If you don't know any better, you might think that Xyratex (Nasdaq: XRTX) is a dying business today.

Shares of the British storage-systems builder are down more than 13% this morning, after the company coupled a positive earnings report with a seemingly pessimistic next-quarter forecast. Third-quarter sales increased 75% year over year to stop at $430 million, while non-GAAP earnings more than tripled to $1.20 per share. Both of these figures landed comfortably ahead of Street estimates.

However management said that about $70 million of these sales came from pulling forward what would normally be fourth-quarter orders. CEO Steve Barber seems to see this as a feature, not a bug, in fawning over his company's "excellent execution."

Xyratex's largest customer, NetApp (Nasdaq: NTAP), appears to have slowed down its order volume somewhat, which signals that top-shelf systems integrators like IBM (NYSE: IBM), Dell (Nasdaq: DELL), and EMC (NYSE: EMC) all increased their relative share of Xyratex orders. This company builds hardware modules, which traditional systems storage vendors then combine with their own touches and special software sauce to create the products you see in the data center.

Recent buyout battles over storage specialists such as Data Domain and 3PAR have shown us how hot the storage sector is, and these trends have also pulled Xyratex's stock way up. Shares bought a year ago are worth 57% more today, even after that steep overnight fall. In the process, the former five-star CAPS stock has turned into a three-star nobody, seemingly on valuation issues.

That's kind of ridiculous for a stock that (including last quarter's profits) trades at less than 5 times trailing earnings. As hard drive builders Seagate Technology (NYSE: STX) and Western Digital (NYSE: WDC) have shown, while certain niches of the storage market are embroiled in heated buyout battles that push their valuation up to 10 times sales, it's nearly impossible for storage experts in other areas to get any respect in this market.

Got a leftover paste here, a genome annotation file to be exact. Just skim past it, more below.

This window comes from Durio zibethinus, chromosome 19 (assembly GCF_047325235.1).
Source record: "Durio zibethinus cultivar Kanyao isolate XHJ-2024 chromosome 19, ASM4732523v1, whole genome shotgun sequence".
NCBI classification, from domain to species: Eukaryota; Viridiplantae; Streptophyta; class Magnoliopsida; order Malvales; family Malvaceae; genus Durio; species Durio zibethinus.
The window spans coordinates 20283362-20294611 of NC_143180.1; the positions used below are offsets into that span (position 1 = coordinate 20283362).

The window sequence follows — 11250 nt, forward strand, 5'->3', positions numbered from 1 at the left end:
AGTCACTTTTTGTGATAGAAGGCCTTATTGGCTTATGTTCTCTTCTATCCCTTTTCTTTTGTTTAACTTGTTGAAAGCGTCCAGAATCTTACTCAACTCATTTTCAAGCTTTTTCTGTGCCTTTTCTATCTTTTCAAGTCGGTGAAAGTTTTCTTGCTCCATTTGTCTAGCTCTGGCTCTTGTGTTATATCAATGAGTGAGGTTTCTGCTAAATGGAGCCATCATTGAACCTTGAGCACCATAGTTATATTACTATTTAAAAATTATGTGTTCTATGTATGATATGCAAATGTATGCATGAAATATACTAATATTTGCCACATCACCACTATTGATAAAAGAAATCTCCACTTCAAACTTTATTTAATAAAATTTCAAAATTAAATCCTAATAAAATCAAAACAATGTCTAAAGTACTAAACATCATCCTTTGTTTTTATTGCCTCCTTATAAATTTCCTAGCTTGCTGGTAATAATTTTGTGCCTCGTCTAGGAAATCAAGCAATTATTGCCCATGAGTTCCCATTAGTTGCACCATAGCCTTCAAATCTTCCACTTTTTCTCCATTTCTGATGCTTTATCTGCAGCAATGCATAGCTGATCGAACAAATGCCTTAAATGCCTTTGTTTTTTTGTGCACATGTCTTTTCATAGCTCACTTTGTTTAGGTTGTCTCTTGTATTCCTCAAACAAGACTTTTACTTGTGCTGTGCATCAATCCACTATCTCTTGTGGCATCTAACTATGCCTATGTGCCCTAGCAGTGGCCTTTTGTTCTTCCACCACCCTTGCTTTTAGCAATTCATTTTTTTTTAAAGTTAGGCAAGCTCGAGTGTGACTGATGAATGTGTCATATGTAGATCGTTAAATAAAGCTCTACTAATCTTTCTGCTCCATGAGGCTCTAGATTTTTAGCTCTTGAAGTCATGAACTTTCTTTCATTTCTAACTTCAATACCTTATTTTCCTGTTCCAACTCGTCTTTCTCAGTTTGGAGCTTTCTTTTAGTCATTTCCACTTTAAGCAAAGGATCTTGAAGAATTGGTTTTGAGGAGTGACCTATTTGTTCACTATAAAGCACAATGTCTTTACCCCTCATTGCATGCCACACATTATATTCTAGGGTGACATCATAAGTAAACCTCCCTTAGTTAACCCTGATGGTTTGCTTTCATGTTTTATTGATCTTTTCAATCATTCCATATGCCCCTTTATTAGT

Whether the market eventually corrects this obvious imbalance between business strength and market cap, or one of the big boys decides to buy out this industrywide parts provider, loading up on Xyratex today seems nearly guaranteed to produce nice returns. I'm jumping over to Motley Fool CAPS to rate this stock "outperform" over the next two to four years. If you agree with the value picture I see, feel free to do the same.

Fool contributor Anders Bylund holds no position in any of the companies discussed here. The Fool owns shares of International Business Machines. Try any of our Foolish newsletter services free for 30 days. True to its name, The Motley Fool is made up of a motley assortment of writers and analysts, each with a unique perspective; sometimes we agree, sometimes we disagree, but we all believe in the power of learning from each other through our Foolish community. You can check out Anders' holdings and a concise bio if you like, and The Motley Fool is investors writing for investors.